[0025] Compounds (I) or (II) may be formulated in any pharmaceutically acceptable carrier, excipient or diluent in which the compound is stable. Preferably, the formulation contains a water-miscible alcohol such as ethanol, isopropanol, or polyethylene glycol. Particularly preferred formulations include, without limitation, 45% isopropanol, 5% ethanol, 0.1% citric acid, and saline; and 50% polyethylene glycol.

[0026] Immunosuppressive drugs may be used in the method of the invention at dosages and regimens as recommended by the manufacturer.

[0027] Compounds (I) or (II) may be administered at the same time as the immunosuppressive drug or before or after the immunosuppressive drug, or may be administered in overlapping regimens with the immunosuppressive drug.

[0028] The following examples are intended to further illustrate certain particularly preferred embodiments of the invention and are not intended to limit the scope of the invention.

EXAMPLE 1

Effect of Compound (II) and/or Cyclosporine A on Graft Survival

[0029] A conventional murine heterotopic vascularized cardiograft model (BALB/c to B6) (W. W. Hancock et al., Proc. Natl. Acad. Sci.(USA) 93:13967-13972 (1996)) was used to assess the effect of compound (II) on allograft survival. Allografted mice were injected intramuscularly with compound (II) (or vehicle) using 1 mg/kg/day. Cyclosporine A was administered for the first 14 days post-transplant at a dose of 10 mg/kg/day. The results are shown in FIG. 1. Vehicle controls rejected the allograft at about 7 days. Cyclosporine A alone prolonged allograft survival by only 3 days over the vehicle control. Compound (II) alone doubled survival time. Interestingly, when the dose of cyclosporine A was continued only 14 days, but the dose of compound (II) was continued daily until the end of the experiment, the allograft survived for 50 days. These results demonstrate that compound (II) can provide synergy with an immunosuppressive drug.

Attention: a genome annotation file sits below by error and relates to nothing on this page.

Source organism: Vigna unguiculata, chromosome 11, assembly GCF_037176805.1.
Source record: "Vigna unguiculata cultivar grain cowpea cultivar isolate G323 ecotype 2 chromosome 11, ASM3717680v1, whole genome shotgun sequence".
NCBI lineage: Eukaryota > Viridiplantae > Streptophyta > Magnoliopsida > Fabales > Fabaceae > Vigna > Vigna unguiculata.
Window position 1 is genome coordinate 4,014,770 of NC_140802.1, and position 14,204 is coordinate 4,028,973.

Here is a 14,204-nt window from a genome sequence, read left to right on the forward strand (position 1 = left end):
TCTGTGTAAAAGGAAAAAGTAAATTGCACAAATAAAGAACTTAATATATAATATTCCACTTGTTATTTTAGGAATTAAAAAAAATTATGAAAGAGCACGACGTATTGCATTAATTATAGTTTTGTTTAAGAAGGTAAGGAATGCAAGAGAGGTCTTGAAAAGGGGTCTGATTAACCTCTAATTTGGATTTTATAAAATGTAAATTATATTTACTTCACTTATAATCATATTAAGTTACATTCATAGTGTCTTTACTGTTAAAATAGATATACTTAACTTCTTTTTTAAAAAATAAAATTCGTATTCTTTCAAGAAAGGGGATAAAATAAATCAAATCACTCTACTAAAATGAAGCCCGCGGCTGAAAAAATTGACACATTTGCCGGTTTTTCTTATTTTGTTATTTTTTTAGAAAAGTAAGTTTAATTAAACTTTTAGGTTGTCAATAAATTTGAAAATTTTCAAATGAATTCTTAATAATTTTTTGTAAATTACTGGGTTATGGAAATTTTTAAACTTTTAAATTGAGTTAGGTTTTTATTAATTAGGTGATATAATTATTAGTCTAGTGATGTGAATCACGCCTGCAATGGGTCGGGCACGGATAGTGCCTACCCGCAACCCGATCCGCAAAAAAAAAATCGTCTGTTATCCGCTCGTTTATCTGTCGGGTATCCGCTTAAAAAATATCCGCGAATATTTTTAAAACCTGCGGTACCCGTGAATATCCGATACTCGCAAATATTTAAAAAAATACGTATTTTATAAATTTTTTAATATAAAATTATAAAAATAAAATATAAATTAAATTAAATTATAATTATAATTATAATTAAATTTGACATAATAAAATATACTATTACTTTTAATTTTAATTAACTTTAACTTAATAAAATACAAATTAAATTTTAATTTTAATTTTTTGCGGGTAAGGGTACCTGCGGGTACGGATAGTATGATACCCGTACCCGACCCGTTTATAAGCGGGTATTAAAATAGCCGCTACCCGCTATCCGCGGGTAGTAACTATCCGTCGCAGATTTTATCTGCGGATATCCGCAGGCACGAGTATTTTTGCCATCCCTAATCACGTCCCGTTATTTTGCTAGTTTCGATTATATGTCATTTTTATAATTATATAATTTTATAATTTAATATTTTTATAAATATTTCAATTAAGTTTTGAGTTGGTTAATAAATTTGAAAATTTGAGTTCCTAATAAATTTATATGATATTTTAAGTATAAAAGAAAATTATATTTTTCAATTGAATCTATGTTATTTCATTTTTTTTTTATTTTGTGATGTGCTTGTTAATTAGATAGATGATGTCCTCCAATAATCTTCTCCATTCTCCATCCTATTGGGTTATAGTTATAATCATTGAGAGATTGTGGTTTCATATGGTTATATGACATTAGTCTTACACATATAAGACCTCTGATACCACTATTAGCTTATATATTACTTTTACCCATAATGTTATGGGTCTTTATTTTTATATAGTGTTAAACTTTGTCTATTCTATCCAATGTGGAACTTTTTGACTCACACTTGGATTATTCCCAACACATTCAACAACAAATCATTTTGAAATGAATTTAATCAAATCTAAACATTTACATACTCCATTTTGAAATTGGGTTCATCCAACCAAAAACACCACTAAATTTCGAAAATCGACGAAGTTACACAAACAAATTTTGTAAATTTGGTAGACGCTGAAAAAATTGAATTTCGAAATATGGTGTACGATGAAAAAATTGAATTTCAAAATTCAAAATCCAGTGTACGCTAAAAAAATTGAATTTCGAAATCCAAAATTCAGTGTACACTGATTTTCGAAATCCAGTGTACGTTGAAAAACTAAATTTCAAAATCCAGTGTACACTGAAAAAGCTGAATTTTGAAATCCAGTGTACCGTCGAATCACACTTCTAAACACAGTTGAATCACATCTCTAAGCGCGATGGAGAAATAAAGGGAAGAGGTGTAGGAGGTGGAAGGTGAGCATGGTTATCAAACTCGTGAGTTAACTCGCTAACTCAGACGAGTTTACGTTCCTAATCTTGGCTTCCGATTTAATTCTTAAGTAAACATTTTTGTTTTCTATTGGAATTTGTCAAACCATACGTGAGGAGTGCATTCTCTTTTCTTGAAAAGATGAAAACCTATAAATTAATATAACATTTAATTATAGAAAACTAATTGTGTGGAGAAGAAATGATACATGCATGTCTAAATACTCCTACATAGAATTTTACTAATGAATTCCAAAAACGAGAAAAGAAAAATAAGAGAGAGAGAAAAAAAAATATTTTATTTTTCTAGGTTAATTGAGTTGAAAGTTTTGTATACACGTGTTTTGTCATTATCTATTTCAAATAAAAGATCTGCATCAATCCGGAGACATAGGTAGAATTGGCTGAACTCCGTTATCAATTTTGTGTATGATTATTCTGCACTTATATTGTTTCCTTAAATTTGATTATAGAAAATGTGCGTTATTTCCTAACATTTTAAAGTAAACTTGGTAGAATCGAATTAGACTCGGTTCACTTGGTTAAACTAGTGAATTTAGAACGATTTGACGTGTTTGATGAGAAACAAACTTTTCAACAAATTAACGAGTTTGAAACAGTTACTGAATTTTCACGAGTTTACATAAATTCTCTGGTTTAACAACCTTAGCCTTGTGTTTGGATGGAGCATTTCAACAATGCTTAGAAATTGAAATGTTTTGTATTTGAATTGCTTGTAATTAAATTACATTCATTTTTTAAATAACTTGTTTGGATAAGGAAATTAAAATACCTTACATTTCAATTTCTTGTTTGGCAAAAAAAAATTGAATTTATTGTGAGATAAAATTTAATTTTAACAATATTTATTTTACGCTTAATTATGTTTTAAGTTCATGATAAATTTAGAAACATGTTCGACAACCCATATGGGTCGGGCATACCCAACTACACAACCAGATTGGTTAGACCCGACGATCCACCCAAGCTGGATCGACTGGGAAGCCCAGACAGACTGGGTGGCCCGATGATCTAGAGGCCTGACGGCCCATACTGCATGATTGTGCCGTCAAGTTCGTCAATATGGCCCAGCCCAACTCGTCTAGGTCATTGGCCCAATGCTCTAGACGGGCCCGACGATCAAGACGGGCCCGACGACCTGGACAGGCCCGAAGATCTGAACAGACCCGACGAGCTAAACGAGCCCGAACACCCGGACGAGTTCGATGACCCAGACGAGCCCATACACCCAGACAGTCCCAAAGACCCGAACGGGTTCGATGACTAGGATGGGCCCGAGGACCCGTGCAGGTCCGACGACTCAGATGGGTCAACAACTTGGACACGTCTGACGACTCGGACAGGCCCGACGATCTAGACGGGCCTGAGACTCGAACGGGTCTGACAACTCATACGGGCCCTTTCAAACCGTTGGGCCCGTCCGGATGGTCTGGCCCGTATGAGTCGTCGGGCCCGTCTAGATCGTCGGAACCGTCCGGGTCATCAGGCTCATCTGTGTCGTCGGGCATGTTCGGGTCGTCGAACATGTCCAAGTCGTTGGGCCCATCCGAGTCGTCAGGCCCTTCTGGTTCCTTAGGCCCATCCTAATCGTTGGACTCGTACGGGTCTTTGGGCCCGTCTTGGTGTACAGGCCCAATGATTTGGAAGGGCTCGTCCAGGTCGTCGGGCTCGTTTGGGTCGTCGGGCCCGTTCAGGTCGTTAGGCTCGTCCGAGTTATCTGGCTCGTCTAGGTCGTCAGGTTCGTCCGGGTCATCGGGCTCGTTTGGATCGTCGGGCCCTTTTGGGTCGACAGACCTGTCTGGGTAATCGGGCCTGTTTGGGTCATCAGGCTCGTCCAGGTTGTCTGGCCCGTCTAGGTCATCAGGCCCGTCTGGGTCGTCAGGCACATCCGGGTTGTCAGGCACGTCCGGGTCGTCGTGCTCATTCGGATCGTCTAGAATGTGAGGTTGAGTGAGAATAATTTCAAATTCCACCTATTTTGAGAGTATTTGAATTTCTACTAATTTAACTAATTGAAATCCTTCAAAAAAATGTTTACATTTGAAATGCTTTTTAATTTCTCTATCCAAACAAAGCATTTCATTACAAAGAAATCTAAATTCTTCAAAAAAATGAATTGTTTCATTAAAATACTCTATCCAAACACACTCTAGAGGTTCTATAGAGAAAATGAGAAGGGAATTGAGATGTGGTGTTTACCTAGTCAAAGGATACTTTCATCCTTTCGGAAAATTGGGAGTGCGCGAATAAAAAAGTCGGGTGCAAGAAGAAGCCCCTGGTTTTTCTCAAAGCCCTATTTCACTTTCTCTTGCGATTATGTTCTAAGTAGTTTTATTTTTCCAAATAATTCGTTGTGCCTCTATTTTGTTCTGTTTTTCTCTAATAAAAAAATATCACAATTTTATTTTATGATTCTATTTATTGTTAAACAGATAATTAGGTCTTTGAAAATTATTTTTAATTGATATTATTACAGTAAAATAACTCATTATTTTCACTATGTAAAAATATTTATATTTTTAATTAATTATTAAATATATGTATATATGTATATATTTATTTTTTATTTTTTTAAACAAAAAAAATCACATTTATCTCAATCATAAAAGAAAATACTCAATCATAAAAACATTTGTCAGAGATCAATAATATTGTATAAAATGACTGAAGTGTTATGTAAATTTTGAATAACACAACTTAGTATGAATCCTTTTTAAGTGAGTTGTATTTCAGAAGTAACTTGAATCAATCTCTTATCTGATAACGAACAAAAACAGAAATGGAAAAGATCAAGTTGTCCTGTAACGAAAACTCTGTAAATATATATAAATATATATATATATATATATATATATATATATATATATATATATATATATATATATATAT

EXAMPLE 2

Effect of Compound (II) and/or Cyclosporine A on Proteasome Function In Vivo

[0030] Proteasome activity in blood and heart of animals treated according to example 1 was measured as described in PCT publication WO 00/23614. The results are shown in FIG. 2. These results demonstrate that compound (II) strongly inhibits proteasome function in vivo, whereas cyclosporine A has a much weaker inhibitory effect.

EXAMPLE 3

Effect of Compound (II) and/or Cyclosporine A on Proteasome-Mediated I-kappa-B Degradation In Vivo

[0031] Western blotting was performed according to standard procedures (see e.g., Palombella et al., Cell 78: 773-785 (1994)) to determine whether compound (II) or cyclosporine A could inhibit proteasome-mediated degradation of I-kappa-B-alpha or I-kappa-B-beta from the allograft in animals treated according to Example 1. The results are shown in FIG. 3. These results demonstrate that both compound (II) and cyclosporine A could inhibit such proteasome-mediated degradation.

EXAMPLE 4

Effect of Compound (II) on Mononuclear Cell Infiltration and Graft Necrosis